|The stage is set|
As regular readers will know, I'm very much interested in ritual, ritual drama, integrating dance and music into ritual, and the like. This event promised to have all that in spades, and I was there primarily to study the logistics to see how I could apply it to Germanic themes. Fortunately my hosts were fully aware of, and fine with, my ulterior motive, and I have to say I had a wonderful time.
But the heart of the thing was the presentation of the sacral drama, which was a ritual unto itself, and the participation of the audience in said drama and ritual. And this is where the event shined.
|The cast assembles|
|The happy couple|
|The wedding of Ishtar and|
|Ereshkigal, goddess of|
On the whole, this was a very enriching experience for me on a practical level. I got a real chance to see how a big ritual drama like this plays out, what worked, what didn't, and was positively buzzing with ideas on how to apply what I'd learned in my own Germanic context, with an eye towards staging various Norse myths and the like in similar fashion. Some random thoughts, in no particular order:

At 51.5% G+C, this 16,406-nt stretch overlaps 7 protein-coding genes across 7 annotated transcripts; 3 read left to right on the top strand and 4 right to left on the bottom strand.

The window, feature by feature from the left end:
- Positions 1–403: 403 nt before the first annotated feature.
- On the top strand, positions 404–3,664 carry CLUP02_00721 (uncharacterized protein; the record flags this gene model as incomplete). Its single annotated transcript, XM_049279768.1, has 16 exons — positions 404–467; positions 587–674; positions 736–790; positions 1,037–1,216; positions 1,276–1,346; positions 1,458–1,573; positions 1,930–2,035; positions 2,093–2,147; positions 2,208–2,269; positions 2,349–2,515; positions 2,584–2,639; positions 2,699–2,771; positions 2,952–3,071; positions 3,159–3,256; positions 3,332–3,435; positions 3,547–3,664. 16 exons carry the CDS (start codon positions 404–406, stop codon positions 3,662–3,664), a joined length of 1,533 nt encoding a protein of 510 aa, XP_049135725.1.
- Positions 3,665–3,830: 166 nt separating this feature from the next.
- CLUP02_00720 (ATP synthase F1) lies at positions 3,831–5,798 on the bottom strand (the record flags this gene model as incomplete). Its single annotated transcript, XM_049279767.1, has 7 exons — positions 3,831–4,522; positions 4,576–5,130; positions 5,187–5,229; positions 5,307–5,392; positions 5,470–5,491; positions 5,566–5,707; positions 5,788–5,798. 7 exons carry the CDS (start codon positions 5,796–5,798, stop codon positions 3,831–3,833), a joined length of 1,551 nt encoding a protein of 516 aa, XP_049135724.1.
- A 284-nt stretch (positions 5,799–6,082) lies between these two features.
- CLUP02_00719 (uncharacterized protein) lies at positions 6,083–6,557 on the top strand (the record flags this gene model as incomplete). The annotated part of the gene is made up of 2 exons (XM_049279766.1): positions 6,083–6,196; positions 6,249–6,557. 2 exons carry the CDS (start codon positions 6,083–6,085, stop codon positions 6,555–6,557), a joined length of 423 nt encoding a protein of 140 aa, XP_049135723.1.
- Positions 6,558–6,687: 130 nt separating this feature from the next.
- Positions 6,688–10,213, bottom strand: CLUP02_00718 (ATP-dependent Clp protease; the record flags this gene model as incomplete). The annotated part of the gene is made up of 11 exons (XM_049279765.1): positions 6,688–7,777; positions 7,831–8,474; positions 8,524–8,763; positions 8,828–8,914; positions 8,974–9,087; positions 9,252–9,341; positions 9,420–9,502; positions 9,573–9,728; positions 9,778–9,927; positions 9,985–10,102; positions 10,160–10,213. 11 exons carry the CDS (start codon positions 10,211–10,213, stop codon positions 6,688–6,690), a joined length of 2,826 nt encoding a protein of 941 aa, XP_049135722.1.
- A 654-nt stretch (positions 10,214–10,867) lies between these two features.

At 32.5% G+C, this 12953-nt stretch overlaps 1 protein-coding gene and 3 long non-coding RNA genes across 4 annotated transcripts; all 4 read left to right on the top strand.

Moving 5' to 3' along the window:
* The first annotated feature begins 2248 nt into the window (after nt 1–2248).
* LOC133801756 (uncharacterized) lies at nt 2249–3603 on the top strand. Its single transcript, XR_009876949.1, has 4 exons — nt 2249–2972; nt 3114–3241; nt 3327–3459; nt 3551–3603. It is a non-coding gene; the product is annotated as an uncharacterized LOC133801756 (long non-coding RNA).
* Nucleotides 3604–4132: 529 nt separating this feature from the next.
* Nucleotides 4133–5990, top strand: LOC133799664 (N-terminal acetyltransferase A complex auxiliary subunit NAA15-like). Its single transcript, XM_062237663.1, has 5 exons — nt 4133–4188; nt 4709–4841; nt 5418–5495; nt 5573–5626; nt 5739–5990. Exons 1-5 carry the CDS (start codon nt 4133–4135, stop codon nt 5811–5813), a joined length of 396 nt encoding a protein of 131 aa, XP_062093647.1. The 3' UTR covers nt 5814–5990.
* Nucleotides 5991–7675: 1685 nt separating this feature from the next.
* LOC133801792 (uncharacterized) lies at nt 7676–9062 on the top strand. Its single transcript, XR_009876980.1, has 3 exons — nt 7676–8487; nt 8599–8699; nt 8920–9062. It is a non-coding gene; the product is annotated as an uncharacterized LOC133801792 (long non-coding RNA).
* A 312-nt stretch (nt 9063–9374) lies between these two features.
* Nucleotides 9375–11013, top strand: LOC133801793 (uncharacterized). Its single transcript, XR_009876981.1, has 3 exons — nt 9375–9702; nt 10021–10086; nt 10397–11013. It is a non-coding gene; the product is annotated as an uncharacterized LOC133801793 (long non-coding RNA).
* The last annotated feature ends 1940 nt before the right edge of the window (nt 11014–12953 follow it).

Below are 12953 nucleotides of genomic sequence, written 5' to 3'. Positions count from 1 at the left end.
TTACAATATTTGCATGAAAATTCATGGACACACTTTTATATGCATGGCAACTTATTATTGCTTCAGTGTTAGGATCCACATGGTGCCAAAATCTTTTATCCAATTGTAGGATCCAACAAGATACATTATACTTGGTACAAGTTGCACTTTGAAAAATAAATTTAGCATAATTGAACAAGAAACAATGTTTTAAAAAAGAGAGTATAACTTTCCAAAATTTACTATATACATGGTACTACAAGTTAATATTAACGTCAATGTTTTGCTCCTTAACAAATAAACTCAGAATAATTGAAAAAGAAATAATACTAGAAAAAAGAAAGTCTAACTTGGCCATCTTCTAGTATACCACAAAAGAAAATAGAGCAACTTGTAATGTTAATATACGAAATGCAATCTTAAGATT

- Cue cards. There were several times where the actors missed their cues or lines. Having someone in front of the stage with lines would have been a big help, I think.
- Audience participation. There was one point in the wedding ceremony where the audience was supposed to chime in with a rather lengthy response, but it never happened because none of us were sure that we should speak up, and we were never cued. Make sure the audience knows when it's supposed to speak.
- Live music. So wonderful, even if it's limited in the instruments. I think there was a bell that rang every time a god did something, and which also filled in the empty spaces. Nice touch.
- When there's a break between scenes (for instance, for dinner or to make time for classes), that's the time for large scenery changes.
- Integrating the feast into the ritual worked really well, because it was actually part of the wedding narrative. I could see doing the same sort of thing, either with a feast or a blót.
|The gates of Ur, at the entrance to |
PHOTO CREDITS (counting from the top of this post down):
1,2,7: Taken by your humble author, copyright (c) 2016, all rights reserved
3,4,5,6: Courtesy Hands of Change Coven, used with permission, copyright (c) 2016, all rights reserved